Arrangement to position the records of patients by appointment on the desks of concerned doctors in advance must be organised. Use of cards of different colours could also be considered for different specialty clinics.
During busy hours at the enquiry and registration there may be a need to augment the services with additional staff. Some voluntary groups offer their services in large towns and cities.
Otherwise the hospital should have the services of at least one medical social worker in the OPD who can help in many ways such as help to arrange for indigent patients drugs not stocked by the hospital, arrange help for the physically handicapped and otherwise incapacitated patients in going about the OPD.
The working of the OPD supportive services, central injection room, specimen collection centre, pharmacy and radio diagnosis also need to be continuously monitored. In the injection room, sufficient availability of syringes and needles should be ensured.
At the specimen collection centre, facilities and staff to draw blood samples and for collecting urine and stool samples should be adequate to the requirements. Laboratory investigation reports should be made promptly available with an in-built system of prompt distribution of reports to specialists.
Insufficient number of counters and short supply of drugs are the two chief problems in Pharmacy. Sufficient number of pharmacists should be available to man all counters during the busiest hours.
It is certainly in the interest of the hospital to develop a reasonable standard of efficiency in the utilisation of staff and facilities in the outpatient department.
Laying down policies and procedures for various aspects of OPD operation should help in many cases where an atmosphere of laissez faire now exists.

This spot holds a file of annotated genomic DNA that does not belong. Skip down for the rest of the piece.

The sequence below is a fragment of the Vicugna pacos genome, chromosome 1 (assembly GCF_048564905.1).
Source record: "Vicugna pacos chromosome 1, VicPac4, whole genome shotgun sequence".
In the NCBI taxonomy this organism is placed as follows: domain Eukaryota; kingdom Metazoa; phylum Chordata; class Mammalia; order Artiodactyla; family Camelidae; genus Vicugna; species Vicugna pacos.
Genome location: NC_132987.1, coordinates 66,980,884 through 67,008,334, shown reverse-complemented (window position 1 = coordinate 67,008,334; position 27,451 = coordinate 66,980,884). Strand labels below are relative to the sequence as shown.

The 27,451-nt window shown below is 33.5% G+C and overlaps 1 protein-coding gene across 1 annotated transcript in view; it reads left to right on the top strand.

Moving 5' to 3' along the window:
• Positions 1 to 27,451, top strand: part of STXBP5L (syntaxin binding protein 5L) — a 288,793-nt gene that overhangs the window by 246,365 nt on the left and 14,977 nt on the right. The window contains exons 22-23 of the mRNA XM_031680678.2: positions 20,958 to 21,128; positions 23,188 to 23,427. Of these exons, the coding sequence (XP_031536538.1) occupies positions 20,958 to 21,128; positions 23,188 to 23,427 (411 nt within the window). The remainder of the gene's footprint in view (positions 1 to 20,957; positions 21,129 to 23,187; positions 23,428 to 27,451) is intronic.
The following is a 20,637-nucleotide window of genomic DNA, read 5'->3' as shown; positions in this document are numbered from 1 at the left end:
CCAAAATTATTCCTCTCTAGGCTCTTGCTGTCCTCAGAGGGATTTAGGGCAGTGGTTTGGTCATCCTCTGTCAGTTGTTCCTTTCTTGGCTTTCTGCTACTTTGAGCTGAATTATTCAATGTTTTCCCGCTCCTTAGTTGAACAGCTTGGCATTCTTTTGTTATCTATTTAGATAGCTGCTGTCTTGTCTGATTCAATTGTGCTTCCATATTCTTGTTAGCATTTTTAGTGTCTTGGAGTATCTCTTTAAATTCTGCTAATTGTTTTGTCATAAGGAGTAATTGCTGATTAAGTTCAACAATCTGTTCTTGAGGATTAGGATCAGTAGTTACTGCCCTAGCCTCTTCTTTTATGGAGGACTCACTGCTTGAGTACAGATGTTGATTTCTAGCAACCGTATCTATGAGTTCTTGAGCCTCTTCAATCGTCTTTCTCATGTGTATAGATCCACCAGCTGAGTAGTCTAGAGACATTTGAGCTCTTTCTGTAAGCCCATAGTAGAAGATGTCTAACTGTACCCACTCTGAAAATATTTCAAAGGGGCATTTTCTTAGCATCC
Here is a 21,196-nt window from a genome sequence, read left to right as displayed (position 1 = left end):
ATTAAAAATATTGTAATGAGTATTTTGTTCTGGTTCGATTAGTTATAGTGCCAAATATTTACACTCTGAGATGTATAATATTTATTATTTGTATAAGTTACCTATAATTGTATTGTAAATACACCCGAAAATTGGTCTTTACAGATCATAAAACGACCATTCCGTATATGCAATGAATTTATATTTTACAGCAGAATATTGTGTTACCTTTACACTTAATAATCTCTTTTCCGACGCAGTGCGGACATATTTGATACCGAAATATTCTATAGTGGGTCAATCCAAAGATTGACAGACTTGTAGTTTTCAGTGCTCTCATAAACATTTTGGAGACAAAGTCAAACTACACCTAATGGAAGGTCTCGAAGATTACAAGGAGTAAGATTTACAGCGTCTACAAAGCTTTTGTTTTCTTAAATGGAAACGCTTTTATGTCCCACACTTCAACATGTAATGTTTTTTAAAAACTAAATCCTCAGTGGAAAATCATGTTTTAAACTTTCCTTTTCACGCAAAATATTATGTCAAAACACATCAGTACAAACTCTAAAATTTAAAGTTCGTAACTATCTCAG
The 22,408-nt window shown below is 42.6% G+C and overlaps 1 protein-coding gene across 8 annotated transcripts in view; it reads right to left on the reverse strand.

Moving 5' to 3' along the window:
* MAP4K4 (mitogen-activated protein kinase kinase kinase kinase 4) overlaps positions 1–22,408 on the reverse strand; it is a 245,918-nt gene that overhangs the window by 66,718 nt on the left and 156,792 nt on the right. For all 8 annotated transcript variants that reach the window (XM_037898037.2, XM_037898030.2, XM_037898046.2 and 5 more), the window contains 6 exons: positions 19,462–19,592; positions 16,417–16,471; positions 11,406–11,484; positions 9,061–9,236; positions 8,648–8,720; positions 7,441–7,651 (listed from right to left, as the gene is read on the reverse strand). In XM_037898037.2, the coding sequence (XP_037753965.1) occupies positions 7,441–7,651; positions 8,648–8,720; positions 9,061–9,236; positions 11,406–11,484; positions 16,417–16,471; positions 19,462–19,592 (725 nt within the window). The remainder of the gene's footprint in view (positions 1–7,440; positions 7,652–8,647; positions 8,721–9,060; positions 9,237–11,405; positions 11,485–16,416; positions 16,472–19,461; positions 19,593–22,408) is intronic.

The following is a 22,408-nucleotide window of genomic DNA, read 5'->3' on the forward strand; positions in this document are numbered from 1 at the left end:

The policies and procedures should be made known to staff, and those which pertain to patients should be made known to them in brief terms, by notices displayed at appropriate places. The policies should cover operational, administrative and technical aspects of OPD functioning.
In conclusions, it can be said that although many problems may be beyond solution by the OPD administrator and would require decision and support from the hospital’s governing body or other higher authority, there is always scope for improving OPD operations in most hospitals.
Efforts should be made to improve things by:
iii. Improved organisation,
v. Task allocations and job descriptions,
vii. Improved motivation, and
Due to an imbalance between demand and available resources, the long-term solution to the problems caused by sheer numbers can only be the provisioning of more OPD services.
But in the existing situation we should ask ourselves—can we do better with what we have? Can we make better use of available resources? Can we improve efficiency? Can we improve motivation and discipline? Even knowing that there is a limit to the possible increase in efficiency, the only short-term solution to the present situation is to strive for increased efficiency.
This in turn requires reconsideration of the established operational policies and administrative procedures. Nevertheless, consideration of the long-term solution must also be taken up simultaneously.